Hail girl power

'National Girl Child Day'

Hail girl power

Going by singer Shaggy’s words ‘Just picture if you could what life would be. Ain’t much good without a woman’ — from his popular track ‘Strength Of A Woman’ — let’s picture a world without women!

Wouldn’t it be such an incomplete drawing? In order to raise awareness among people in the country on the inequalities and discrimination faced by a girl child in every walk of life, the Government of India will celebrate January 24 as ‘National Girl Child Day’.

From female foeticide and infanticide to neglecting her education, a girl falls prey to many gender biases, some even before she is born. On the eve of ‘National Girl Child Day’, Lincy Iype, a mother of two beautiful daughters, Eva and Zara, says, “Neglecting a girl child is common among many families.

They struggle to understand the importance of a girl. However, there are some who make it a point to treat both genders equally. With better education, people understand the value of a woman and they’ll create no difference between the two genders. I’m proud to be the mother of two daughters . I thoroughly enjoy my motherhood. My daughters are precious, sensitive and emotionally attached to me. I believe, daughters are more responsive in both personal and in the professional front.”

 Talking about the various opportunities for girls today, she opines, “According to me, there is a lot of change that can be seen but there are still many girls who struggle to get education and health benefits. Due to a lack of education in their parents, these children have to suffer taboos and other forms of social discrimination. Not that there haven’t been any changes, considering that India is a huge country; we just don’t realise the changes that take place. Change is slow but it is occurring and we have come a long way. Especially in terms of families agreeing to their daughters working and studying outside their localities.”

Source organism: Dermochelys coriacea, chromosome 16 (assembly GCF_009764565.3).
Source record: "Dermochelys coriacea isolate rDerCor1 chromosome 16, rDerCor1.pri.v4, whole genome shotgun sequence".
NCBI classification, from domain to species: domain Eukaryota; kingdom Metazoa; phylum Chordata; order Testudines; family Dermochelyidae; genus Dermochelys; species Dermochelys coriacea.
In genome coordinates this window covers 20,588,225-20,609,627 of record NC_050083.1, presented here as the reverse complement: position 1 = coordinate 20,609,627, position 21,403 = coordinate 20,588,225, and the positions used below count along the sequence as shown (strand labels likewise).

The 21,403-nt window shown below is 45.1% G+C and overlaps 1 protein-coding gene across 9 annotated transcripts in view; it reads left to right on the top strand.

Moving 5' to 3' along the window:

In a country where a boy child is always given the upper hand, a woman loses out on a lot of personal rights and faces exploitation and prejudices. Sudarshan Purohit, who has a daughter and a son, says, “The present scenario of a girl child is not very healthy in certain areas. The mind set of people is such that they consider girl children a curse in their family. Lack of education in rural areas have led to this kind of mentality. Adding on to that, societal structures in rural areas are well-knit and people interact more frequently among themselves — this way, a lot of minds are influenced by someone else’s ideologies.”

He adds, “The opportunities are huge for women today and many girls have in fact excelled in a lot of areas. Time and again girls have proved that they can do better than boys. Even then, if they are discriminated against on unreasonable grounds, it is really not healthy.”

From advertisements and movies objectifying women, to the heinous crimes perpetuated against them, one has come across many such situations but at times, chosen to ignore them because such acts are so commonplace or simply because one thinks it is none of our business.

    Snigdha, a mother of a daughter, exclaims, “Acceptance of a girl child is still a question in our country. I come across people who still ask me when am I having a boy! This question makes me think people still live in a cocoon. What they don’t understand is that women have a higher emotional quotient and are more sensitive than boys.”

Comparing the past with the present, she adds, “When it comes to the safety of women, the situation has worsened. When I was a kid, I used to go out and play or come back from school alone, but now I don’t dare to leave my daughter alone or send her out to play. All I want to tell people is that don’t look down on a girl. At least in today’s world, they are certainly in par with boys.”

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